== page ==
Breast Implant Illness Study
The Aesthetic Society and The Aesthetic Surgery Education and Research Foundation (ASERF) announced their findings from a study examining the systemic symptoms self-reported by some breast implant patients, known as Breast Implant Illness. This is the first prospective, blinded study with control groups to evaluate women with breast implant illness using both qualitative methods in the form of symptom surveys and quantitative methods analyzing bio specimens (blood and implant capsules).
"There have been questions surrounding the safety of breast implants for as long as there have been breast implants. Breast Implant Illness is self-reported by a minority of women with breast implants and the symptoms being reported by these women needed to be looked at with a well-designed prospective scientific study," explains Caroline Glicksman, M.D., M.S.J., co-author. "Our goal was to design such a study and we utilized authoritative laboratories including Brown University and Johns Hopkins University to analyze the biospecimens."
- There are women with implants who experience a variety of symptoms that they believe are being caused by their implants.
- They have real symptoms and are distressed that no diagnosis can be made.
- Groups on social media insist that the only way to relieve these symptoms is through a complete or “en bloc” removal of the entire implant capsule.
- The symptom improvement is independent of the type of capsulectomy performed and there was no statistical difference in symptom improvement whether the entire capsule was removed or partially removed at the time of implant removal.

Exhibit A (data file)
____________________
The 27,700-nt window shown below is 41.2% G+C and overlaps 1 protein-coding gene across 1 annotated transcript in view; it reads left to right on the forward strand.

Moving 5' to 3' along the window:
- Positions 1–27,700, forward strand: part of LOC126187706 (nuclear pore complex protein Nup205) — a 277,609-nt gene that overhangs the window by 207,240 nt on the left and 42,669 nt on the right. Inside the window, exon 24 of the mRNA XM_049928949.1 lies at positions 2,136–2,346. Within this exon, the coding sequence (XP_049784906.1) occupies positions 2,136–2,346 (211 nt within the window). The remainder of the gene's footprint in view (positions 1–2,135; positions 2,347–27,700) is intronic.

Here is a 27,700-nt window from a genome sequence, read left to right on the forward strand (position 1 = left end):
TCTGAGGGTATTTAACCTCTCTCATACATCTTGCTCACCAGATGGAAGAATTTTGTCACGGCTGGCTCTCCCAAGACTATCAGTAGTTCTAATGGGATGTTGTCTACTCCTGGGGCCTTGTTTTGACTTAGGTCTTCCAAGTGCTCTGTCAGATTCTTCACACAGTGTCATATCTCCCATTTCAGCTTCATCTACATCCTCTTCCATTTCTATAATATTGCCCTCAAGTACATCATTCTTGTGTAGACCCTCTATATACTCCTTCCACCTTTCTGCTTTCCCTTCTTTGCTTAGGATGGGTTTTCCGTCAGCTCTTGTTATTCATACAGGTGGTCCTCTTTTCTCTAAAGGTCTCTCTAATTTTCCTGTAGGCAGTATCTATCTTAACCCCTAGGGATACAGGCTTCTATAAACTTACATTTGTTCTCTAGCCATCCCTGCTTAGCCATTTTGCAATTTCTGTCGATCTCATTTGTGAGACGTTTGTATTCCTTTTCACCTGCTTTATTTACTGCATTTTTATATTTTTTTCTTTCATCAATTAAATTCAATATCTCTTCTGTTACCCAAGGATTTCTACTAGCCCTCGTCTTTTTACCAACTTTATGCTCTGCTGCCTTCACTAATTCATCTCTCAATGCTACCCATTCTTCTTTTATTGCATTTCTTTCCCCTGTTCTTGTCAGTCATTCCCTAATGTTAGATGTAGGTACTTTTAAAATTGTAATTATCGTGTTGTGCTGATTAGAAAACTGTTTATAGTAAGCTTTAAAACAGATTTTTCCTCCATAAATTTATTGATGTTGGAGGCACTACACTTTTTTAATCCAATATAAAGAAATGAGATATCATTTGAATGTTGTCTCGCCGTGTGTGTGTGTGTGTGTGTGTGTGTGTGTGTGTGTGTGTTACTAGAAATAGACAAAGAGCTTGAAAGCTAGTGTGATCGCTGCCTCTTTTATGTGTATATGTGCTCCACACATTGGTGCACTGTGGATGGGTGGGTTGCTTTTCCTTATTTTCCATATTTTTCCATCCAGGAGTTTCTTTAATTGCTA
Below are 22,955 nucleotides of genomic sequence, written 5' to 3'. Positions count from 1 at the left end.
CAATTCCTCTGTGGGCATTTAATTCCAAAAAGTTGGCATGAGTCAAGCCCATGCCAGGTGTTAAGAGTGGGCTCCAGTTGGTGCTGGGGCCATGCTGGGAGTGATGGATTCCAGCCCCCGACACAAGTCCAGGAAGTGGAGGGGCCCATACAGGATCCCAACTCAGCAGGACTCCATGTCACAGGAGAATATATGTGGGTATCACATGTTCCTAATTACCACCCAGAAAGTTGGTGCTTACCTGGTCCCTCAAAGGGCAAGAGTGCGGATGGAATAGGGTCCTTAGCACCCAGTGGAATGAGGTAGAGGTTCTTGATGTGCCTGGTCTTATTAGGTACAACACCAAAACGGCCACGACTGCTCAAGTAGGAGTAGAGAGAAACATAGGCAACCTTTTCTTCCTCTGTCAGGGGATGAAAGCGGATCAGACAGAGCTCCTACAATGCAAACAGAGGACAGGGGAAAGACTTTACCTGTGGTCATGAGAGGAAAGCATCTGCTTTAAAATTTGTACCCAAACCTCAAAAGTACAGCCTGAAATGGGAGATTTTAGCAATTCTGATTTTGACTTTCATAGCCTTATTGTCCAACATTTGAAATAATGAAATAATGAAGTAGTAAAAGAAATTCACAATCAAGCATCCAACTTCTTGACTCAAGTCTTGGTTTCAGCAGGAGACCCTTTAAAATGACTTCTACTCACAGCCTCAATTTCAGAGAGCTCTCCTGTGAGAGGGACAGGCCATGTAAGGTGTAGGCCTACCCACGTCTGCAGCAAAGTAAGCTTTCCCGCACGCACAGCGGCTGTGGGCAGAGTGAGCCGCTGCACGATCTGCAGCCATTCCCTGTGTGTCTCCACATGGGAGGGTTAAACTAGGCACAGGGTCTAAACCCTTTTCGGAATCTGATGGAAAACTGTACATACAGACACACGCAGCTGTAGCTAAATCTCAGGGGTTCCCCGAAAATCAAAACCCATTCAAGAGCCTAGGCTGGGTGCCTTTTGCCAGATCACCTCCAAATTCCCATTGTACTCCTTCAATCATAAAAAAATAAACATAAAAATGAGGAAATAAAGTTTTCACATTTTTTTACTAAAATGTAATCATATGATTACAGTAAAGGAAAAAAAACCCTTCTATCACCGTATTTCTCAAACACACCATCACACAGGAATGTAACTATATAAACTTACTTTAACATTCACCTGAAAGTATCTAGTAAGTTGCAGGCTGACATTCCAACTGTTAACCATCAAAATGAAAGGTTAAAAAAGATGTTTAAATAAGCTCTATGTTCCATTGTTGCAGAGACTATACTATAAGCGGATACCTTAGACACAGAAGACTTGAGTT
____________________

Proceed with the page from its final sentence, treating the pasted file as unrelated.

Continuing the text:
Part two investigates claims that breast implants may contain heavy metals. The worry is that the implant capsules could also contain heavy metals, contributing to the patient's symptoms.
- The implant capsule specimens collected from participants, as well as breast tissue samples of subjects that had never received an implant, were tested for 22 heavy metals.
- The study found low measurable levels of some heavy metals in the implant capsules as well as normal breast tissue never exposed to any implanted medical device. None of the groups had tissue levels exceeding the level of acceptable internal exposure levels to heavy metals as dictated by the International Conference on Harmonization.
Part three examined blood and implant capsules to see if they could detect any quantifiable laboratory findings in the blood, capsule tissue pathology or microbes that set women with systemic symptoms they attribute to their implants apart from the two control groups.
- There was no significant difference in the presence of bacteria on the implants or in the capsules, between the groups validated by analysis of the presence of bacterial DNA.
- Peripheral blood analysis revealed few statistical distinctions between the cohorts.
- The ASERF study demonstrated 94% of patients showed improvement in systemic symptoms after removal of their breast implants, with a 68% reduction in the number of symptoms reported.
"The bottom line is that we found that these patient's symptoms improve after implant removal and they may improve without a capsulectomy which is a less invasive, less risky, and less expensive procedure," says Patricia McGuire, M.D., co-author of the study. "We have not found any consistent measurable differences between the breast implant illness subjects and the control groups that could be used to make a diagnosis. We can now have educated discussions with our patients to help them make informed surgical decisions when deciding to remove their implants."